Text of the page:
McCain Assailed By Paul, Perry At CPAC
March 15, 2013 by UPI - United Press International, Inc.
WASHINGTON, (UPI) — U.S. Sen. John McCain was implicitly assailed by younger Republicans at a Virginia conference as being “stale and moss-covered” and not a true conservative.
“The GOP of old has grown stale and moss-covered,” Sen. Rand Paul, R-Ky., told the annual Conservative Political Action Conference just south of Washington. “I don’t think we need to name any names here, do we?”
The Washington Post said the reference to McCain was clear to everyone in the room, a largely youthful audience, with dozens waving red “Stand With Rand” posters.
The theme of the conference, which runs through Saturday, is “America’s Future: The Next Generation of Conservatives; New Challenges, Timeless Principles.”
McCain, 76, labeled Paul, 50, and other members of a new generation of conservative Republicans — including Sen. Ted Cruz of Texas, 42, and libertarian Rep. Justin Amash of Michigan, 32 — “wacko birds on the right.”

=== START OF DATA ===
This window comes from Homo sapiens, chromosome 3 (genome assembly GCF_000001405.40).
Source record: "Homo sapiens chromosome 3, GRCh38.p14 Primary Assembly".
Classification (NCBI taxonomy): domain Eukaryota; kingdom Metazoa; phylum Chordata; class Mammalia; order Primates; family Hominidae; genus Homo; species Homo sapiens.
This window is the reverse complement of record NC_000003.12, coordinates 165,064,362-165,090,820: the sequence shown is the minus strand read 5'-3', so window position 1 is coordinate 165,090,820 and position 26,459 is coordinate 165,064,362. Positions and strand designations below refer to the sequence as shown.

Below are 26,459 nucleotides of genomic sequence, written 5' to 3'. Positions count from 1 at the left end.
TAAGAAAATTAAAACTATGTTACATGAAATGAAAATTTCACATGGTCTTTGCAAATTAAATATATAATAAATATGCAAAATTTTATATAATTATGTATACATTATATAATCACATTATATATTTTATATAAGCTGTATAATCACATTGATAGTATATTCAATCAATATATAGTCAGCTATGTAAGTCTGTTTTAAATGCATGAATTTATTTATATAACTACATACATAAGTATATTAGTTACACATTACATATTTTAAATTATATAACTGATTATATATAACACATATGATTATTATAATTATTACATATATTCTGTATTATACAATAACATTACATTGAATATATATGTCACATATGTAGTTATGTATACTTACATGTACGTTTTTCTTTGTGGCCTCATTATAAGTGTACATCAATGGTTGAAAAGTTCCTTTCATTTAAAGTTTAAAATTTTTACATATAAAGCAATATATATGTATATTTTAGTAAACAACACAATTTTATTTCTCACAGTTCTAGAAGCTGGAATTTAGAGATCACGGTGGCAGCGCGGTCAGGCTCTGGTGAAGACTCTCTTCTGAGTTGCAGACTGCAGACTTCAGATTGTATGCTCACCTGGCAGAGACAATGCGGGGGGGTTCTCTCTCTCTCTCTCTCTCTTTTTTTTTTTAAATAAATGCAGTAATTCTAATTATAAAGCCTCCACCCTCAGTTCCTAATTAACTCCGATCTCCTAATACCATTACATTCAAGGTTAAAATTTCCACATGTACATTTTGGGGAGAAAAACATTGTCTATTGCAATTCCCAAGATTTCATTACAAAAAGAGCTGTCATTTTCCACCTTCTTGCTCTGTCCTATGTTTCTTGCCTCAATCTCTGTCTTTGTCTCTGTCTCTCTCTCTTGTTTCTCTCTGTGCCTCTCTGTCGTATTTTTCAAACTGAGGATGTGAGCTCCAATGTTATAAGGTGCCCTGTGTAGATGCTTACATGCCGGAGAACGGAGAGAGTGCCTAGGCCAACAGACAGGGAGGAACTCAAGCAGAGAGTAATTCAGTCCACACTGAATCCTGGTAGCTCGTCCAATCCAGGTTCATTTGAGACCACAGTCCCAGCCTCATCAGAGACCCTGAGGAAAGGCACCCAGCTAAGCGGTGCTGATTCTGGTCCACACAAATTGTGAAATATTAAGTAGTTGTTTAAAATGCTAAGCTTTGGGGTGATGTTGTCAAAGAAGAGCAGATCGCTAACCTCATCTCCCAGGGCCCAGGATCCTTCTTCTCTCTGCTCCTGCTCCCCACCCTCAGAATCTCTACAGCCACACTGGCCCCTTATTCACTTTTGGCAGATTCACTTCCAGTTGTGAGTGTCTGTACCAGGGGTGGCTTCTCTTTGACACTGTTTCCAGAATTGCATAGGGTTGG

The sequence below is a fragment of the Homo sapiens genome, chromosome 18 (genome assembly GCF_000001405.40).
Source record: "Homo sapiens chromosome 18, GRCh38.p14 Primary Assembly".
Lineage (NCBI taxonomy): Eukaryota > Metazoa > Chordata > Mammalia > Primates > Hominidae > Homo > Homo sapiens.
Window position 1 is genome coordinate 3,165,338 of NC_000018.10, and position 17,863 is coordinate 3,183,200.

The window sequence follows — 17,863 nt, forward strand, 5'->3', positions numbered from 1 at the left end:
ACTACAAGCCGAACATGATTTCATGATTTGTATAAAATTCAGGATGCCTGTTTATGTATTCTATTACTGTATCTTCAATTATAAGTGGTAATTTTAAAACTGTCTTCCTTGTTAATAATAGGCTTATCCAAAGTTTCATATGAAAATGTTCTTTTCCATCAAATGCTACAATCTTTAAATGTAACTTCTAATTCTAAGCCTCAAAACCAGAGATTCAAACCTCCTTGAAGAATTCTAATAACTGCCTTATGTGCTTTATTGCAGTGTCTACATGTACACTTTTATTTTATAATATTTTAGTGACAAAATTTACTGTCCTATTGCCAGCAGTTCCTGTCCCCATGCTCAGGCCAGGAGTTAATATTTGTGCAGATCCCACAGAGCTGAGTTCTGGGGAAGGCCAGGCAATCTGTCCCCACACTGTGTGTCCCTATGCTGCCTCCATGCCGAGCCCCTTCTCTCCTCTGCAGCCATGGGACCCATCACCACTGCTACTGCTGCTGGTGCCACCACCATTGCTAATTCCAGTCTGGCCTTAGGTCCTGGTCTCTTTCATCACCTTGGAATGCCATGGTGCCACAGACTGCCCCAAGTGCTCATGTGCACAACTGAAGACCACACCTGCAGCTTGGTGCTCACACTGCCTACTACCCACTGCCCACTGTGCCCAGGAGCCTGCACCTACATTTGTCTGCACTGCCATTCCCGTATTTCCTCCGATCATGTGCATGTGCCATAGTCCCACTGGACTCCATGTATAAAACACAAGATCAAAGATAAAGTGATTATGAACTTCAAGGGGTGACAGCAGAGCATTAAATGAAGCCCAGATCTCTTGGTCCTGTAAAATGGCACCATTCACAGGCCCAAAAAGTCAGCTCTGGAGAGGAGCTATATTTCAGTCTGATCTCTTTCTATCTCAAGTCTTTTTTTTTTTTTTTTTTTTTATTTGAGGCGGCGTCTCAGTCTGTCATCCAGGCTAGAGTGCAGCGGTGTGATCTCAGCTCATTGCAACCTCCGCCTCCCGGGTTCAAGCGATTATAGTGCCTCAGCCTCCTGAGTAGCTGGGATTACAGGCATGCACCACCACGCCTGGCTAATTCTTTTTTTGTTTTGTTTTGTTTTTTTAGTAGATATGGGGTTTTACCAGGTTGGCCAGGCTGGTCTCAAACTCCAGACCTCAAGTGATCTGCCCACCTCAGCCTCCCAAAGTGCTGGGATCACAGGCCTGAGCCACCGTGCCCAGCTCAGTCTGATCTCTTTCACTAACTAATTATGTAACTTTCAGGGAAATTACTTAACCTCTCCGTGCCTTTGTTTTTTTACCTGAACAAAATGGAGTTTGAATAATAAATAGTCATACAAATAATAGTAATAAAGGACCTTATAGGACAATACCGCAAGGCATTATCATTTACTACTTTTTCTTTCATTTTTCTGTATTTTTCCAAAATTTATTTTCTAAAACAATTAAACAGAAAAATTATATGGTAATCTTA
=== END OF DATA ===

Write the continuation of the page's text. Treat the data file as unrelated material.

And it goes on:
McCain’s comment to The Huffington Post March 7 came a day after libertarian Paul, aided by Cruz, conducted a 13-hour filibuster over the Obama administration’s drone policy.
McCain later told politically conservative radio host Michael Medved the filibuster was “ludicrous” and “inappropriate,” as well as a waste of time.
At the CPAC, Paul — a son of 2012 GOP presidential hopeful Ron Paul, who is mulling a 2016 presidential bid himself — defended the filibuster and said: “Our party is encumbered by an inconsistent approach to freedom. The new GOP will have to embrace liberty in both the economic and personal sphere.”
Also at the conference, hosted by the American Conservative Union Foundation, was Texas Gov. Rick Perry, who assailed McCain, the GOP’s 2008 presidential nominee, and Mitt Romney, the party’s nominee last year, saying they were not true conservatives.
“The popular media narrative is that this country has shifted away from conservative ideals, as evidenced by the last two presidential elections. That’s what they think. That’s what they say,” said Perry, 63.
“That might be true if Republicans had actually nominated conservative candidates in 2008 and 2012,” he said to cheers and applause.
Perry himself was a candidate for the 2012 GOP nomination, but his bid ended after a series of debate performances widely considered lackluster.
McCain had no immediate comment on the Paul and Perry remarks.